I've been a nurse for about 4 years now. My husband was shocked/irate/confused/disturbed/befuddled/concerned when he recently found out that I frequently encounter male genitalia at work. I don't think it's uncommon for "the others" not to know what we go through at work let alone what we actually even DO.

    With that said, I don't really have any advice to offer you other than, he'll figure out it my experience at least.

  • 9
    snoozin, evastone, Nurse Leigh, and 6 others like this.

    There sure as **** is never any toilet paper

  • 2
    NRSKarenRN and TriciaJ like this.

    Are they all in the same health system? Maybe it's just bad culture. I've worked in places (not in nursing) where all of the management were jerks. And then when I transitioned into a management position, I realized why.

  • 48
    twinsmom788, andrea3434, SHGR, and 45 others like this.

    I think it's ironic that your username is "Thank god for ativan" but you're apprehensive about giving prescribed controlled substances per order.

    You aren't a drug dealer because you aren't personally profiting from the dispense of drugs. She has pain meds ordered and they're indicated.If she is engaging in self-sabotage, self-harm, med-seeking, she will suffer the consequences of those destructive behaviors regardless of whether or not you attempt to control her pain. I think its important here to remember what our job IS and what it is not.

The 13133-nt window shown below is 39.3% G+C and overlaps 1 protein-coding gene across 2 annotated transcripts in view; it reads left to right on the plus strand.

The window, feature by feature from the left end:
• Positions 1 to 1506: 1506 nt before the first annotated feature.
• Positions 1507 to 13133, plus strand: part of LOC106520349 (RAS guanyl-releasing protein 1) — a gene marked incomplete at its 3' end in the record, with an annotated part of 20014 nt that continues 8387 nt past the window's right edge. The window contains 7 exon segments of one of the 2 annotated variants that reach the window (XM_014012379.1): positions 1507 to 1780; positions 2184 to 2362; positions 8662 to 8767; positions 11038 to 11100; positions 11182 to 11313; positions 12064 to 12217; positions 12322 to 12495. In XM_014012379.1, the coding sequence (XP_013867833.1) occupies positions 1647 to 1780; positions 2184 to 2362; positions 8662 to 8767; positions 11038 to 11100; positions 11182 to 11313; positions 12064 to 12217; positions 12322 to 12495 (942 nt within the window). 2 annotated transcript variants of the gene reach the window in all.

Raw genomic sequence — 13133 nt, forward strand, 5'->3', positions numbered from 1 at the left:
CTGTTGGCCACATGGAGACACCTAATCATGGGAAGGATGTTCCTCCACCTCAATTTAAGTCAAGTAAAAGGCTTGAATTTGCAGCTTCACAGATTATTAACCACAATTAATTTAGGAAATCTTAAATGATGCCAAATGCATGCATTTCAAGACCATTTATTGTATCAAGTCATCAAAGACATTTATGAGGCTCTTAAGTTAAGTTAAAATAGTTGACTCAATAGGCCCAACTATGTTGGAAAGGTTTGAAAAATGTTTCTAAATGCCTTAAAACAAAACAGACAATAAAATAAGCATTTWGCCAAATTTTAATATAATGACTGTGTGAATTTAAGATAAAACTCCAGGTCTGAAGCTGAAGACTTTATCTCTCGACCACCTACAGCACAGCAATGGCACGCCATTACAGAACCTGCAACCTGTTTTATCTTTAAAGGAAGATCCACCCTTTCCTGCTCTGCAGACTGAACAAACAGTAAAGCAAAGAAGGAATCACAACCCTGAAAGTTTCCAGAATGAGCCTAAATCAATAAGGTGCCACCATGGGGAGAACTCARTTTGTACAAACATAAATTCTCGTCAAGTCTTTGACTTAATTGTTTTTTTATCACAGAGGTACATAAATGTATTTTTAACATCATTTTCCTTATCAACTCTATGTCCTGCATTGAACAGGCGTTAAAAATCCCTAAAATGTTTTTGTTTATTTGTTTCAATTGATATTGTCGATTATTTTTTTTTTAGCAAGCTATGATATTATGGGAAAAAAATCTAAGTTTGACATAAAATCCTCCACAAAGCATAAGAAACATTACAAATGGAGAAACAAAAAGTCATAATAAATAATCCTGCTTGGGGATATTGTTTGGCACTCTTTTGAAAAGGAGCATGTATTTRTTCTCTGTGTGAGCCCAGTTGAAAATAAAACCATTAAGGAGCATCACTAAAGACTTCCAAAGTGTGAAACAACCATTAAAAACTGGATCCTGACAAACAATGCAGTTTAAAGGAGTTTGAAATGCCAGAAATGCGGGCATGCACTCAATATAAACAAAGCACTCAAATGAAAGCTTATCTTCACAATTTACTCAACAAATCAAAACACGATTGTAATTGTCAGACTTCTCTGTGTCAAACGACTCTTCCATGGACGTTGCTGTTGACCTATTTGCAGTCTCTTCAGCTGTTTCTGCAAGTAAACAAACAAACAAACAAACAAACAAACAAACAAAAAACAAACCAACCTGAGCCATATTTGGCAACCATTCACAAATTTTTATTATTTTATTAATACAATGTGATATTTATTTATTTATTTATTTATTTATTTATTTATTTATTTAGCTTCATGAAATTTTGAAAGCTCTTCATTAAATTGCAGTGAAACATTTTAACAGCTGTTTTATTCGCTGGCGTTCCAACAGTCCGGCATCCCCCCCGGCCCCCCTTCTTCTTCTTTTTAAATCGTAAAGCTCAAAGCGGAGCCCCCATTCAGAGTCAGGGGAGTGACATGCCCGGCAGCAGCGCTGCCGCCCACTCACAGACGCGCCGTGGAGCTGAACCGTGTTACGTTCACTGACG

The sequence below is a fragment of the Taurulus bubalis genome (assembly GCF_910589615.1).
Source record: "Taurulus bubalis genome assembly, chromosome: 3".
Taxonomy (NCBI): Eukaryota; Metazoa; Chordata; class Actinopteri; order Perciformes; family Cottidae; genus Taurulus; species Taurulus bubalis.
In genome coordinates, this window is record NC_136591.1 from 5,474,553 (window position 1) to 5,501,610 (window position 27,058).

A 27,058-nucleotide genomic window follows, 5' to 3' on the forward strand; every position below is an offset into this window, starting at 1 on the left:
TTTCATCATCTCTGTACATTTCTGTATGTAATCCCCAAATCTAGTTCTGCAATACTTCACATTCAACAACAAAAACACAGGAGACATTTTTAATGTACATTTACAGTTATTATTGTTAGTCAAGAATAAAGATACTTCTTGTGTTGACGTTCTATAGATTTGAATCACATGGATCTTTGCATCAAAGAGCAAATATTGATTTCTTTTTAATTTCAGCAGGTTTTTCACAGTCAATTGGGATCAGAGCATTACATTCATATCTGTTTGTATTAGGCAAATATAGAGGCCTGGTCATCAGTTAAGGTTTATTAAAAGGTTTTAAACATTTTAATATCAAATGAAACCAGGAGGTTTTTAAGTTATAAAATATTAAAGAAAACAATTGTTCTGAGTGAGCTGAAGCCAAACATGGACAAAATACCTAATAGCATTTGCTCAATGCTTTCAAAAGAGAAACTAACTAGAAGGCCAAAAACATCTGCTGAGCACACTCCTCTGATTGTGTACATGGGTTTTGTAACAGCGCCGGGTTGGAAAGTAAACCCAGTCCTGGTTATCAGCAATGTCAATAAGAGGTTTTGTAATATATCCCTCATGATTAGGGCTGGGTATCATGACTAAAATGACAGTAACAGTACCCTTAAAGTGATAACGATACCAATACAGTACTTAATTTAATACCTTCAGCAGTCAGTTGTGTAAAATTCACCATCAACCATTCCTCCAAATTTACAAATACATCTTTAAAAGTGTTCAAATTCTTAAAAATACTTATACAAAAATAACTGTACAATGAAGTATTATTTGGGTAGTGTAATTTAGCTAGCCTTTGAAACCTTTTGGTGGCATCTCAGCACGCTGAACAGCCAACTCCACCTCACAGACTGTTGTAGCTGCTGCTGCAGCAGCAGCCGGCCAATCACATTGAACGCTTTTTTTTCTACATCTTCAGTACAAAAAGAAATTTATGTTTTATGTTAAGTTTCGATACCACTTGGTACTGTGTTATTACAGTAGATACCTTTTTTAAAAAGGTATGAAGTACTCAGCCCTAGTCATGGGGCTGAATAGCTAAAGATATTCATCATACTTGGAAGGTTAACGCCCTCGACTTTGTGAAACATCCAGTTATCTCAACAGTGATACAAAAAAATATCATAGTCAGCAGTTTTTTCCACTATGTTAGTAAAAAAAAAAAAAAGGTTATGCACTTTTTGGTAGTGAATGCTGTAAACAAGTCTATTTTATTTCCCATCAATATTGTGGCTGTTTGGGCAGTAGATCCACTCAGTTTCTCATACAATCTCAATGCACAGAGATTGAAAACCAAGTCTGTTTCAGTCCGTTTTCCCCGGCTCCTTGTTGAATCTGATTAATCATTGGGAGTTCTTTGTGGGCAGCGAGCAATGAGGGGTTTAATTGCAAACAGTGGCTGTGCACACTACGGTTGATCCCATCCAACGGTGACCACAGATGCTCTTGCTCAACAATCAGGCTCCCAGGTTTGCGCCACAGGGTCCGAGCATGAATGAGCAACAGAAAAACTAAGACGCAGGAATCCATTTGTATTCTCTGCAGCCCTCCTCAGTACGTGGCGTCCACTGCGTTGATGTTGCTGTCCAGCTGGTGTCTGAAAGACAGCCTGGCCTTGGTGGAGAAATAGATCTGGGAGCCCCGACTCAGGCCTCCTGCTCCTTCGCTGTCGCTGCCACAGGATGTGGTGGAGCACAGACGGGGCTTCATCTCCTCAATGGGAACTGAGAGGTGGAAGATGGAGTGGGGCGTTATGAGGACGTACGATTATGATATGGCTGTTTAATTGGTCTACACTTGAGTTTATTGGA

• 5

    We use intravenous lidocaine perioperatively pretty often and the results are mixed but typically successful. We have specific programming surrounding its use and we're all quite familiar with the protocols. With that said, I've probably seen close to fifty patients with IV lidocaine infusions, and every single one of them was a GI / abdominal surgery patient. We implemented the use of IV lidocaine (in conjunction with ketamine) to reduce opiate requirements in this population because of the heightened risk of complications from decreased bowel motility that come with post op immobility and opiate use. This care bundle is apparently having a measurable positive effect on early recovery after gi surgery in our facilities.


    Lidocaine has a very VERY narrow therapeutic index. Serial lidocaine levels MUST be drawn to assess for toxicity. And as we all know, tox labs take forevahhhh to result. Its also specified in our protocol that if the patient's pain is not adequately controlled with the ketamine/lidocaine infusion, and they are requiring more opiates (the opiate requirements are patient specific), the lidocaine must be discontinued and the plan of care can be reverted to a more common pain control regimen. The reason for this is that concurrent opiate use can obscure the early symptoms of lidocaine toxicity which are often very patient subjective (blurred vision, metallic taste, peripheral neuropathy, etc). These patients are also receiving the benefit of sedation for some time post-operatively, which is ultimately aiding pain control by lack of awareness. Long story short, we're giving this to bridge the gi-surg patients from the OR until their bowels start showing signs of movement and then converting them to lower dose opiates if necessary.

    with all that said

    none of that **** makes any sense for use in an ER.

    More (interesting and totally readable) info on ERAS here